Estate planning is an incredibly important and complex process. It allows you to make plans for the future, pass your assets on to your heirs and generally provide guidance to your family concerning your wishes and priorities. When you pass away, this plan can help them to better ensure that those wishes are honored.
Unfortunately, people often make mistakes when doing their estate planning. To help you avoid the same errors, consider what these mistakes are and why they occur so often.
Not making an estate plan
The top issue is simply that people too often fail to engage in estate planning at all. They may put it off, procrastinating it and assuming that they’ll do it later. They may think that they don’t need an estate plan. For whatever reason, someone who passes away without a plan is making things far more complex for their family, and risking that their own wishes will not be honored. As a result, your efforts to engage in estate planning will put you ahead of the curve.
Neglecting medical care
Another potential issue occurs when people only focus on their assets when estate planning. They might not plan for what happens if they become disabled or incapacitated. Ideally, you’ll want to use some type of advance directive. You may use a medical power of attorney, for example, to give an agent the power to make your medical decisions in the event that you are so ill or injured that you can no longer advocate on behalf of your own interests. You could also use a living will to spell out some of your own medical wishes in advance. But the biggest issue is simply that people skip this step and only focus on the distribution of their assets after death.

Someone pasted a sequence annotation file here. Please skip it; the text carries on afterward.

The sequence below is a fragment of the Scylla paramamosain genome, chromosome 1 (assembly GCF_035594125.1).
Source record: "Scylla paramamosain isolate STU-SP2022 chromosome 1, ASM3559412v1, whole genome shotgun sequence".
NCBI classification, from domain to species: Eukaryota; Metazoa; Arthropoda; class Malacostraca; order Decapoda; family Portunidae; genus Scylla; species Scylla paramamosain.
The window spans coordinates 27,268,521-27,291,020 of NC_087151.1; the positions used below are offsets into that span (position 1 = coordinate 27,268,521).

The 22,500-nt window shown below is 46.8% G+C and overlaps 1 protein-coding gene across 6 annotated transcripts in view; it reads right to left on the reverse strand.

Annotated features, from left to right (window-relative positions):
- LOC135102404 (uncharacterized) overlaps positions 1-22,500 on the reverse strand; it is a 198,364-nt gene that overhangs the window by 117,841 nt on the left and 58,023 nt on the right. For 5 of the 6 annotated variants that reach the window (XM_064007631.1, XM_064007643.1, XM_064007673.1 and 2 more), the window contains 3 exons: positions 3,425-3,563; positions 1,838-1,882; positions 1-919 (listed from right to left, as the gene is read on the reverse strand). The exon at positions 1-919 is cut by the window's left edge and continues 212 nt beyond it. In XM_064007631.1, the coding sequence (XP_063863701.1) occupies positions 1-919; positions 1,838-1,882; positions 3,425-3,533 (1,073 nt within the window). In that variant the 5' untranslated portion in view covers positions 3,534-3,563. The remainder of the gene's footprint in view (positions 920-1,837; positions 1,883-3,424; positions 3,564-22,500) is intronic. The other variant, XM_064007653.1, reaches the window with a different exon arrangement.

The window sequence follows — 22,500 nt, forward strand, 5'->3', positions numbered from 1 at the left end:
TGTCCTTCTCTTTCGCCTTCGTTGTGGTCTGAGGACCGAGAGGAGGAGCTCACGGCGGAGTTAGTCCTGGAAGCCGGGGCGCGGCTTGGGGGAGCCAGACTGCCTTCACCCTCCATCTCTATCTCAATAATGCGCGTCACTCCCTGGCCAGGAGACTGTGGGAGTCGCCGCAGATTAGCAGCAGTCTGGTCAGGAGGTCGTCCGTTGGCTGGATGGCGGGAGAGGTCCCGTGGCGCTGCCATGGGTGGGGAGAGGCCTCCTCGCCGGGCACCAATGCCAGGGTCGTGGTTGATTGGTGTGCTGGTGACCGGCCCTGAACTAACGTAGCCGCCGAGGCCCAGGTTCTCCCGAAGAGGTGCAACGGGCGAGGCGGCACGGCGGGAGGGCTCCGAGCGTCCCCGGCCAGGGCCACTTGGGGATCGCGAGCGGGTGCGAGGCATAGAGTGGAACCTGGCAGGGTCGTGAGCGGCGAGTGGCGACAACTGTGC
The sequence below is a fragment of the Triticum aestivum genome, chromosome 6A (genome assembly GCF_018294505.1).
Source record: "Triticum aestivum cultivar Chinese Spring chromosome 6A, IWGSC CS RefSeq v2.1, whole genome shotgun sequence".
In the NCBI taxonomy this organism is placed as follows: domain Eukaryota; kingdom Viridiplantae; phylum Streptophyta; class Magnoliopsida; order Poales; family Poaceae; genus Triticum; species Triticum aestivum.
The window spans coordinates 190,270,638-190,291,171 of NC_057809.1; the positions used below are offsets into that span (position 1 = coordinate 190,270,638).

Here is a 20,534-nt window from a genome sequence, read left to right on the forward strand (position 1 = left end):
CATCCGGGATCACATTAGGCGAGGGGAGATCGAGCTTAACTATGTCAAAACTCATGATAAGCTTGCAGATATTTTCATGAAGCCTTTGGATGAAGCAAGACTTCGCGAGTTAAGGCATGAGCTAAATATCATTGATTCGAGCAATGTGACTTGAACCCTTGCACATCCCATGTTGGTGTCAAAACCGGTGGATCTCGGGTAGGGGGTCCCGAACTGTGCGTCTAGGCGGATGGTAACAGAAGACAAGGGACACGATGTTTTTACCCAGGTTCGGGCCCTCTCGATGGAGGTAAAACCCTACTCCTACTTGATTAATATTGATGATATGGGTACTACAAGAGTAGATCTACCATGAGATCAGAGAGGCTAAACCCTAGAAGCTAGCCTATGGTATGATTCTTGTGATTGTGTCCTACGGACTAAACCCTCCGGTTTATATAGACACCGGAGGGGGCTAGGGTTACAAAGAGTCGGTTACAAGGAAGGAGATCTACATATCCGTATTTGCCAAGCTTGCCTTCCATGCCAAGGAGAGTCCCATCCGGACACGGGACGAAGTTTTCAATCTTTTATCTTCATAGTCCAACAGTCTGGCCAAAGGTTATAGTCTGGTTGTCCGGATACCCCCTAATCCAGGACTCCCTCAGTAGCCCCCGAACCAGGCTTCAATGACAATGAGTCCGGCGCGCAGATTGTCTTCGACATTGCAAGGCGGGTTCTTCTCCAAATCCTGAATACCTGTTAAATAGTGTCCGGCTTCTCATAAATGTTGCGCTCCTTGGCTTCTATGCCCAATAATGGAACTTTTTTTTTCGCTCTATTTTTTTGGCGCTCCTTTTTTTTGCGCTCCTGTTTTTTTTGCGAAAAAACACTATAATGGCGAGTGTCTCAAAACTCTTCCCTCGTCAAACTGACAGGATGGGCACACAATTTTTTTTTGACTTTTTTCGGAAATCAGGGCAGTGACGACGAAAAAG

Choosing the wrong estate administrator
Finally, it’s important to choose the right person to be your estate administrator or the estate executor. You’ll need someone who is able to handle complex and sometimes intellectual topics, someone who is organized and detail-oriented and someone who is nearby and willing to take on this role. They are the one who will inventory assets, distribute them to your heirs and settle your debts. You can make an estate plan, but your administrator is the one who ensures that it is followed, and you need to know that you have someone you can trust. When people make this choice in ways that aren’t truly thoughtful, problems can arise.
Creating your plan
These are three examples of mistakes you’ll want to avoid when making an estate plan. As you get the process underway, be sure to seek legal guidance in order to better ensure that your estate planning documents meet your needs and are legally enforceable.